Fertilizer is confusing, and no wonder. Shelves are stacked with more types of fertilizer than supplements in a health food store. All are in brightly coloured packaging adorned with pictures of gorgeous flowering plants and unblemished vegetables.
There are fertilizers for tomatoes, ones for roses, another for perennials and so on. All you need to do is match the plant to the fertilizer, right? It couldn’t be easier, except if you grow roses, tomatoes, and dozens of other types of plants, you’ll soon have a full shopping cart. The truth is, you could get by with only one type of commercial fertilizer, or even none if it’s for the garden. By using compost and mulch there, you’d still be fertilizing, but as nature does it.
You’ll note packages of fertilizer always have three numbers. These represent the three main nutrients plants require — nitrogen, phosphorous, and potassium, noted as N-P-K. If the K is throwing you off, that’s because it comes from the scientific term, kalium. These numbers indicate the percentages of each element in the package or bottle. 10-15-10 means it contains 10% nitrogen, 15% phosphorus, and 10% potassium.
You might be wondering why there are so many different proportions listed, and why manufactures can’t agree on those proportions. Next time you’re shopping for fertilizer, ignore the glossy images that were shot in a studio and compare those numbers.
You’ll immediately see they differ from brand to brand even though they’re specified for the same type of plant. I’ve seen brands of fertilizer formulated for tomatoes with the numbers 6-12-12, 4-6-8, 8-24-8, and 18-18-21. No wonder the consumer is confused.
Now you might be wondering how they came up with the numbers in the first place. When plants were first analyzed, it was found they contained different proportions of these three nutrients. It was then assumed that each type of plant required fertilizer in the same proportion, except plants don’t use nutrients the same way at the same time as they’re growing. They take up what they need from the soil when they need it.
It’s much like going to the grocery store when you’re out of milk, butter, or eggs. You buy what you need rather than stuffing the refrigerator. A balanced fertilizer, that is one with equal percentages, say 5-5-5 or 10-10-10, is fine in most situations, but by juggling the numbers manufacturers were able to make their products appear unique. And that’s when marketing with numbers began. But do you really need all that fertilizer? If you’re growing in pots and planters, indoors or out, yes you will need it, as most soil-less mediums have little or no nutrients, unlike real soil.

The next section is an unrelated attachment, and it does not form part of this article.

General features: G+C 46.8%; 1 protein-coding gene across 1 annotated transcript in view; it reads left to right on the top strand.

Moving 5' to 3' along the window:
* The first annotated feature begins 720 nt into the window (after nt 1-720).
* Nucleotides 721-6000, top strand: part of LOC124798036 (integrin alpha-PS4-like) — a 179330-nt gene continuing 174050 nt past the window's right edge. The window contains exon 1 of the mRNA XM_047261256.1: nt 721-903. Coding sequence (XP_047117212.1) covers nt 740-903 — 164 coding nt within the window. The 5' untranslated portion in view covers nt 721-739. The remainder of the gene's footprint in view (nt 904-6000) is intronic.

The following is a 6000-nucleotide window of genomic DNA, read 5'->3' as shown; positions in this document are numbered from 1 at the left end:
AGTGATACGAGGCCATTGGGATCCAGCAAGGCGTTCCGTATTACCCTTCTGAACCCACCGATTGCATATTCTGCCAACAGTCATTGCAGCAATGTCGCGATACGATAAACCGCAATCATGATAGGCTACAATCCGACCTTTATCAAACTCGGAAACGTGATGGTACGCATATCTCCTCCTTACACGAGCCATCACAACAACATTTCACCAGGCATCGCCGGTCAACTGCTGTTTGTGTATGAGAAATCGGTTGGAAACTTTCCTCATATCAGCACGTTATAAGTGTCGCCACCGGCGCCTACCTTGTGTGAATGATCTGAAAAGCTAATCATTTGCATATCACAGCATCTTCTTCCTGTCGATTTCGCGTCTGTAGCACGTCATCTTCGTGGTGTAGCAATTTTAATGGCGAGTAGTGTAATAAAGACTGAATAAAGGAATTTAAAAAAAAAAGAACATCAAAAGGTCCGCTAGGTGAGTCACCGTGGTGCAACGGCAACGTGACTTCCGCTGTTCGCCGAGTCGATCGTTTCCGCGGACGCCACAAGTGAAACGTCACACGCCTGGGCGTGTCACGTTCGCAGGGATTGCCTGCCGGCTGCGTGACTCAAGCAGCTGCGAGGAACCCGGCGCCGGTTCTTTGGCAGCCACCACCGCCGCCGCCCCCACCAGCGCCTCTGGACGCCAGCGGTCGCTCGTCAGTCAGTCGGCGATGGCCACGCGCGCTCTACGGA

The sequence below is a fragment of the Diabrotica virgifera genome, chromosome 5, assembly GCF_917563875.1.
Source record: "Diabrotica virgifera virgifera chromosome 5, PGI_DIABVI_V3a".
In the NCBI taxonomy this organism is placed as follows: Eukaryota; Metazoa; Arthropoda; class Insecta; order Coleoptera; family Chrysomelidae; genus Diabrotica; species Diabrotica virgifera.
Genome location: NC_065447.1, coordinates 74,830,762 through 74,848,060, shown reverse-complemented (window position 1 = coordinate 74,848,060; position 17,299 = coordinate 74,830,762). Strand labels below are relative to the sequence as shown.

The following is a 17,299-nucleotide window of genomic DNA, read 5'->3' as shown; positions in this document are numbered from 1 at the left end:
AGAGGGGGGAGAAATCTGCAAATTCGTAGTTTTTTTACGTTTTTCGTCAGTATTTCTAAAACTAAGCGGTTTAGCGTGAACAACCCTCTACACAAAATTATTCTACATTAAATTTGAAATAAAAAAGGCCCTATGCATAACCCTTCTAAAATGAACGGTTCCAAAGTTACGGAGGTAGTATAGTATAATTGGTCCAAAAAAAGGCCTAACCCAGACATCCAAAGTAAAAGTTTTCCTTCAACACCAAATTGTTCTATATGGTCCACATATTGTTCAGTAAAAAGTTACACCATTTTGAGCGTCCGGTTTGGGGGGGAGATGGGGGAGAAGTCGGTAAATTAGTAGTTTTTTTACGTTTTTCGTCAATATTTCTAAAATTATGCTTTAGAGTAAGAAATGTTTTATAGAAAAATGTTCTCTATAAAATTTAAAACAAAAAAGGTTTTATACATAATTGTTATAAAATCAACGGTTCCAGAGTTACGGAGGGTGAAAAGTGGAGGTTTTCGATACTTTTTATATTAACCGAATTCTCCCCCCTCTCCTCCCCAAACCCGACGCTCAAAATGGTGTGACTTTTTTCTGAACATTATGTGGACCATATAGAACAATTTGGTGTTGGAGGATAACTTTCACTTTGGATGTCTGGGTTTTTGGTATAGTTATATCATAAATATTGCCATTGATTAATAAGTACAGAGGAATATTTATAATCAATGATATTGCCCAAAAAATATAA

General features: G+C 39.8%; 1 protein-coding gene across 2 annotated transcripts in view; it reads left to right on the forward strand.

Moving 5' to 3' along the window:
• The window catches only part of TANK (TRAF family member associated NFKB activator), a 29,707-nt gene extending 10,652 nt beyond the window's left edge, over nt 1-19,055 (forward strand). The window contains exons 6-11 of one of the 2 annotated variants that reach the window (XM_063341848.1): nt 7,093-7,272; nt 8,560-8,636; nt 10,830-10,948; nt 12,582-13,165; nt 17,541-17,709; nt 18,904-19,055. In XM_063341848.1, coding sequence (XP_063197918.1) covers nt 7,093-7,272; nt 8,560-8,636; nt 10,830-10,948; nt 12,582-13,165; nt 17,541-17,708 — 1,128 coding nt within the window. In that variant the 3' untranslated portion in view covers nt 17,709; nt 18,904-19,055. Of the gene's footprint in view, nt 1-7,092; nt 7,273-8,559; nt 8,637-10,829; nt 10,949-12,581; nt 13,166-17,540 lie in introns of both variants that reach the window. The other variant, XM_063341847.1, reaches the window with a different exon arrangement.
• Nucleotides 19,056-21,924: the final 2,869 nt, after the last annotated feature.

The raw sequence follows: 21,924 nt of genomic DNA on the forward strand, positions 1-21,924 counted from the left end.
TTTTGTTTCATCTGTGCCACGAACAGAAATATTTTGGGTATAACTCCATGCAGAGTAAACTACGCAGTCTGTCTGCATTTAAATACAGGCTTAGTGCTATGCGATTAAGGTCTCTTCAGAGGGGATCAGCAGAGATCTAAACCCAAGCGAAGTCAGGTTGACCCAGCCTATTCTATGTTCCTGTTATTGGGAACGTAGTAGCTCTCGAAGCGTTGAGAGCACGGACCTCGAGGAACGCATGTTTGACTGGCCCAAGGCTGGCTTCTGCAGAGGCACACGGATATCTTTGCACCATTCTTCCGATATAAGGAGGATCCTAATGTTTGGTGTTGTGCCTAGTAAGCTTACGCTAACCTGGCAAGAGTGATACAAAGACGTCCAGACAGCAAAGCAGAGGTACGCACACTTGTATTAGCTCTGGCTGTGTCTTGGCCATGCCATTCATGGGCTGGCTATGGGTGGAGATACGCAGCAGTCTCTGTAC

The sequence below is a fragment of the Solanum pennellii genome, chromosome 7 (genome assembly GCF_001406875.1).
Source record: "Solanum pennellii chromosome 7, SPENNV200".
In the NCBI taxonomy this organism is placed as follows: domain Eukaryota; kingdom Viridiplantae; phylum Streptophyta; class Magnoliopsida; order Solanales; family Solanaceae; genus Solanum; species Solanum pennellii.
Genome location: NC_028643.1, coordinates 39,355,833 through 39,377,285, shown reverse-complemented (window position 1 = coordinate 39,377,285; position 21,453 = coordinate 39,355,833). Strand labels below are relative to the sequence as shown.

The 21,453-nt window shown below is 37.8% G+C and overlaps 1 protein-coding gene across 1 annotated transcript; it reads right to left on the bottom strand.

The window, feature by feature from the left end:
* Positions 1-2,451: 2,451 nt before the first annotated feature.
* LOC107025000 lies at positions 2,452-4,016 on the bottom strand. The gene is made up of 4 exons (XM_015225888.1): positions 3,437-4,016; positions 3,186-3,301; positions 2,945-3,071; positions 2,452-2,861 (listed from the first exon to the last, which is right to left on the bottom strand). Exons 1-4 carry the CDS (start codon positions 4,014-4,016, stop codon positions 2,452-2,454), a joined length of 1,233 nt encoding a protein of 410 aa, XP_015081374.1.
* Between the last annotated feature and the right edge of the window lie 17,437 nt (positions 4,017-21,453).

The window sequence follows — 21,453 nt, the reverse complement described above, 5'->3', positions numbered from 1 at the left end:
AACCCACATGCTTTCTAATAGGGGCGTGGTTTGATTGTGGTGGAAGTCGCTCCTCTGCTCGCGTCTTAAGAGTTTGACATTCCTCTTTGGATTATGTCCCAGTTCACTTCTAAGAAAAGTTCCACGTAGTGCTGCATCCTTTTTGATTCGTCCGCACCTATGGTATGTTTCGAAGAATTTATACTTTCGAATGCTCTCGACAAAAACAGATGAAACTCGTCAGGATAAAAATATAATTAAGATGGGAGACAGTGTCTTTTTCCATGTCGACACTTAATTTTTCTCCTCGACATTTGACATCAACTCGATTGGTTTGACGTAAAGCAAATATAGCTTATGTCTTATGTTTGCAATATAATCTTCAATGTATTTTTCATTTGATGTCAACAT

In the garden it’s a different matter. Remember that middle number, the one representing the phosphorus percentage? The soil in this area began with a limestone base, and as it degraded over time we were left with plenty of phosphorous in the soil. Garden soil doesn’t need any extra. In fact, so much has been added waterways are being polluted by it.
As for the last number representing potassium, it’s only likely to be deficient in light, sandy soils, not in the typical clay soils we have in our gardens. This leaves nitrogen, the first of the trio. Nitrogen does not stick around in soil, which is why we’re forever fertilizing lawns. By adding compost and mulch, nitrogen and other nutrients are returned to the soil as the organic material is broken down.
Bottom line: If your plants are growing poorly, fertilizer is rarely the solution, and too much can be deadly.Your pots and planters will need it, so use the fertilizer of your choice, ideally, one with a ratio corresponding to 3-1-2 that lists additional micronutrients. These are important and usually found in the fine print.
Finally, do heed the directions. Like soap powder in the washing machine, more is not better.